Nice interview. Yes, Greece does sound nice on a grey wintry day.

    Regards

    Margaret

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  2. Hi Margaret, thanks for stopping by.

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  3. Your work sounds wonderful. Love the cover for Under A Grecian Moon!

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  4. Enjoyed your interview Margaret. Best luck!

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  5. Another enjoyable interview, Margaret [and John]. It really feels as if I'm sitting in on the chat. Bravo, Margaret, writing takes a lot of motivation and you have produced so many stories in several different genres. I'm all admiration for your inventiveness and your effort.

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  6. Thank you Beth and Rose and Kristy, nice of you to stop by. I love the cover too, it is SO perfect for the title.

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  7. Margaret, I do love the cover and title. I find as a writer I would get bored writing in the same genre. Glad you dabble in several. Best of luck in the future.

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  8. Great interview, Margaret and John. Love the stunning cover of Under a Grecian Moon! I tend to write the same genre, but once day I may step out of my comfort zone :-)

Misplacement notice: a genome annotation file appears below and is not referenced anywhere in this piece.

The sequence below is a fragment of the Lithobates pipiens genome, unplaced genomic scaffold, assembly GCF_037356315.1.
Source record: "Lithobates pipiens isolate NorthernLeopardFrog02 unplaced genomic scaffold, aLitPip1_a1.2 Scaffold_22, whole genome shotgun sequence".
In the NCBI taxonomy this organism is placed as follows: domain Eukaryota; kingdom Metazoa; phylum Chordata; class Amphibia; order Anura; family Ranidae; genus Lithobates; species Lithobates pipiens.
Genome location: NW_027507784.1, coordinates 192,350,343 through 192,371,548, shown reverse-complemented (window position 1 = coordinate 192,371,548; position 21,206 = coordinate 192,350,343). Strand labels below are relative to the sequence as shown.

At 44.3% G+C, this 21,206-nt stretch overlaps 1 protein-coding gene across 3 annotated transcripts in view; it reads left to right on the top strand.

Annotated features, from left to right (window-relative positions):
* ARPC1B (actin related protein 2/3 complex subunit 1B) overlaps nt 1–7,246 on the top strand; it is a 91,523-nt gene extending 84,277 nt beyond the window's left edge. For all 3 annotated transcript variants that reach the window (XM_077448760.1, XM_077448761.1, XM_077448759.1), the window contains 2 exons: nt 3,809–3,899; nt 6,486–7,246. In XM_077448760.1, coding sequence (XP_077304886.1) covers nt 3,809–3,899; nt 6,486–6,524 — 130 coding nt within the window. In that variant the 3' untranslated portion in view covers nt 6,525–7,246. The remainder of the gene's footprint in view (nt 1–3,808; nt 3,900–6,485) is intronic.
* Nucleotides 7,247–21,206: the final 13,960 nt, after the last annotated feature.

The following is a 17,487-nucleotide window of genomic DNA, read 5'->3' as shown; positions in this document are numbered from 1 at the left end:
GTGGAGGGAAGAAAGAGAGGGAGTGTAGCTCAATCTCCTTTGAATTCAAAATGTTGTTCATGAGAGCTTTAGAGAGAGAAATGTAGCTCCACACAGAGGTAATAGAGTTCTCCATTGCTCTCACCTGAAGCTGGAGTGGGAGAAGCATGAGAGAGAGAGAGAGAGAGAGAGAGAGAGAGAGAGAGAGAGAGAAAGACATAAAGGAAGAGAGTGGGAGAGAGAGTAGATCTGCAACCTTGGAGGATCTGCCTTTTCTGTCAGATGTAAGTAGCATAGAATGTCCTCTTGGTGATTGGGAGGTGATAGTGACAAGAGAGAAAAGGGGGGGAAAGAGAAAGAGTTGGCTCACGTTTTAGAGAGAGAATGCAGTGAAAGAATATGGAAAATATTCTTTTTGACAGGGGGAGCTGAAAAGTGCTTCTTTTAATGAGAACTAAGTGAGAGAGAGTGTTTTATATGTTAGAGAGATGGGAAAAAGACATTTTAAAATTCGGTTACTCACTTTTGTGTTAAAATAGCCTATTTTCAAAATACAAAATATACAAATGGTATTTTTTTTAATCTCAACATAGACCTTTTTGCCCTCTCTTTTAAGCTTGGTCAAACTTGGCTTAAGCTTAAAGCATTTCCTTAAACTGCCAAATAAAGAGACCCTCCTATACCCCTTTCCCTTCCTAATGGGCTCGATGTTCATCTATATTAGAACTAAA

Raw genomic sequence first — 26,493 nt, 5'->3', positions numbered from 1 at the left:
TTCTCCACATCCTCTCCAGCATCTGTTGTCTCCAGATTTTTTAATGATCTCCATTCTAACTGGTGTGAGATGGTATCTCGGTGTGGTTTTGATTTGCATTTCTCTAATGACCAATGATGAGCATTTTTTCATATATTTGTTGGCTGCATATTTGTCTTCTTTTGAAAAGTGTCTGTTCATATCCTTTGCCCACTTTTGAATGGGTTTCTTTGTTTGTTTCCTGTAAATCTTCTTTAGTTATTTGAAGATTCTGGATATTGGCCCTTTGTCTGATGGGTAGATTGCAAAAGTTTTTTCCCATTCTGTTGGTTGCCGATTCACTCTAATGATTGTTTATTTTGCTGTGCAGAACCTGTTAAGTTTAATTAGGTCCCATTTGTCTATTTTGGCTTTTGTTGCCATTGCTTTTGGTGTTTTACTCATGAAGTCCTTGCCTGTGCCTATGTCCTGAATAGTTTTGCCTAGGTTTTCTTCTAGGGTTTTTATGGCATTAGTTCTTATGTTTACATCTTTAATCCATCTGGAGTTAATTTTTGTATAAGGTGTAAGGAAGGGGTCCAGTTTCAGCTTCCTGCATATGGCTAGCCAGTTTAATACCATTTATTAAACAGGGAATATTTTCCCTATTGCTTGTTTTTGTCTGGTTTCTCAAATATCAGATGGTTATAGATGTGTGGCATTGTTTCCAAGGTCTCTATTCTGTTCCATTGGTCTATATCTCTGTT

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  9. Yes Roxe Anne, I always wrote in two genre - contemporary and historical but it is only in recent years I have added suspense, which is fun.
    Glad you like the cover, Paula. I thought it stunning. And you never know what is around the corner for you, Paula, as you have shown us with your exciting new job.

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  10. Speaking of covers, we Whiskey Creek Writers are fortunate to have so many talented artists who produce truly outstanding and creative covers.

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  11. Hi, Margaret and John. Super interview. I'd love to go to Greece. Your cover is pretty, and I can't wait to get started on your book.

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  12. Thank you, Elaine, Perhaps one day we will both get to Greece.